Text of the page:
Uncle Tetsu's Japanese Cheesecake (Toronto)

What would possess someone to wait for two or more hours to buy a cake? When I heard about Uncle Tetsu and their notoriously long lines, it was the first thing to pop into my mind. Two hours? It better be some damn good cake!

In May, I found myself with a day off work and no particular plans; I knew this would be my chance to finally brave the line.  @Tetsulineup provides pictures of the queue throughout each day and weekdays at the end of the lunch hour seemed shortest to me. Arming myself with magazines and a full stomach, I made my way to the store and joined a line that reached the start of the narrow driveway between Uncle Tetsu and the neighbouring building.

On a beautiful sunny day the time went by quickly; I got through a magazine, made a couple of reservations and before I knew it, half an hour later, entered the store. The smell is intoxicating with whiffs of butter, sugar and egg dancing throughout the small bakery. There was much to see with the batter being carefully combined and the madeleines funneled into their waiting cups.

Really, the last fifteen minutes in the store flew by and before I knew it a fresh cake was being branded with the familiar smiling cartoon character, then boxed and bagged in front of me. At last, the coveted six inch cheesecake ($8.88) and add on madeleines ($2.22 each, buy 3 get 1 free) were mine!

In reading reviews on the product, descriptions often used are “soft”, “light in cheese flavor” and “light”. Conceptually, I could imagine what the cake was like but didn’t seem detailed enough to understand what made them so good. So, I will attempt to expand on my thoughts for the cheesecake.

The Smell

Despite the rich buttery smell at the bakery, which must be derived from the madeleines, the cheesecake is relatively muted in smell. In the end, there’s only a delicate sweet egg-like fragrance.

The Consistency

When viewing the cake it looks like a larger Korean honey cake – a light airy sponge cake. But, upon touch it’s much moister and heavier than expected. The consistency isn’t cake-like at all: as you cut through it with a fork you can hear small bubbles give way and the cake bounce back up.

The closest thing I can describe it to is the coconut gelatin desserts found at dim sum restaurants, when eaten warm. There are small air pockets that contrast against the smoothness of the cake. However, after chilling it in the fridge it becomes denser and closer to the western cheesecake consistency; even denser still on the second day.

The Taste

It’s remarkable how different the cake will taste when eaten warm compared to chill. Progressing even further when eaten on the first day compared to the second – I know you’re likely wondering how I made it last two days!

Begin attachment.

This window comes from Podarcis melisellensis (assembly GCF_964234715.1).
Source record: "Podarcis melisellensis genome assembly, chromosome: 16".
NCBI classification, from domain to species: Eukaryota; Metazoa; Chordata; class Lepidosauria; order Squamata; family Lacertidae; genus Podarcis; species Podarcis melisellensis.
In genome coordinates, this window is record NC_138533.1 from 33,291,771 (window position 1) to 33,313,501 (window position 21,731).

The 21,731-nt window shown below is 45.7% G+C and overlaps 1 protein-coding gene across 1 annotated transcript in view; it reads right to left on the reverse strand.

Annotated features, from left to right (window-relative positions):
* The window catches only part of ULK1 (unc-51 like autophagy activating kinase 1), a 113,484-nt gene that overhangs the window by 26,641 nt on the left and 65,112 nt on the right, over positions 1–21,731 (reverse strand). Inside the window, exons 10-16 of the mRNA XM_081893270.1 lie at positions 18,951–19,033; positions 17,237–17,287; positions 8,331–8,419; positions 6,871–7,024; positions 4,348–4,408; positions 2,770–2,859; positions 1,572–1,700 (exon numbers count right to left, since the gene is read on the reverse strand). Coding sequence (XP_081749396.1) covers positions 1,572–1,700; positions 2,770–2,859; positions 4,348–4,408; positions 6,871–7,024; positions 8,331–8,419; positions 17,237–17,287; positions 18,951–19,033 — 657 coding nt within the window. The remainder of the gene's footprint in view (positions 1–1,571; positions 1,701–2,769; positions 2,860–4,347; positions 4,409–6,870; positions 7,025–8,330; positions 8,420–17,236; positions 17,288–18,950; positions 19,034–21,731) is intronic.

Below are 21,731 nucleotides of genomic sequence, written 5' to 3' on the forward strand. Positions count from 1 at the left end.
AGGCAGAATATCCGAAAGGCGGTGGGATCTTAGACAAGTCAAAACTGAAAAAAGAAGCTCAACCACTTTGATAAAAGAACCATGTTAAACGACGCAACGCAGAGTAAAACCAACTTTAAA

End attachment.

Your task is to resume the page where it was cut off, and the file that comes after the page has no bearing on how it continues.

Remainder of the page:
Everyone seems to have their own opinion as to what tastes best so I’d suggest trying both to gauge your preference. Personally, I could eat it either way but do like the cold cheesier version. When warm, there’s a delicate flavour (think ricotta or whipped cream cheese) that ever so slightly peaks out to remind you this isn’t a sponge cake – a cheesecake peek-a-boo. But, once chilled the cheese isn’t hiding anymore; it’s definitely there and you’ll taste it. Having said that, it is still much lighter than the New York cheesecake variety you’ll eat.

Uncle Tetsu’s menu is still expanding and the only other item currently being sold in large quantities are their madeleines - a larger version of the French butter cakes. Theirs is still rich and fragrant except the top of it has a crust rather than being a delicate cake.

Unlike muffins where the top of the pastry is the best part; I found the madeleine’s bottom layer more desirable. These certainly aren’t worth the wait. But, if you’re already there, you might as well pick up one to try. They have their own appeal: once you get past the crust, you’re greeted with a moist buttery pound cake that leaves a delicious eggy vanilla scent in your mouth.

If you’re one of the first customers, you may also get to purchase a cone of Uncle Tetsu rusks ($6.66), dried biscotti like offerings made from damaged day-old cheesecakes.

In speaking with the cashier who works there, she notes they are already planning other Toronto locations (maybe at Union Station and/or getting more property around their Bay and Dundas location). Perhaps, at that time, customers can finally start purchasing some of their other baked offerings including the Angel hat, other flavours of madeleines and from their website something called the Sol-chan’s cheese tart? Nevertheless, the original cheesecake will likely be what draws people in.

With the store opening earlier at 7am, hopefully more people can get their cheesecake fix in any given day. Indeed, I wouldn’t wait for two hours to get another taste of the cake, but perhaps half an hour, on a nice day - that would be bearable.  

How To Find Them
 Location: Toronto, Canada
 Address: 598 Bay Street

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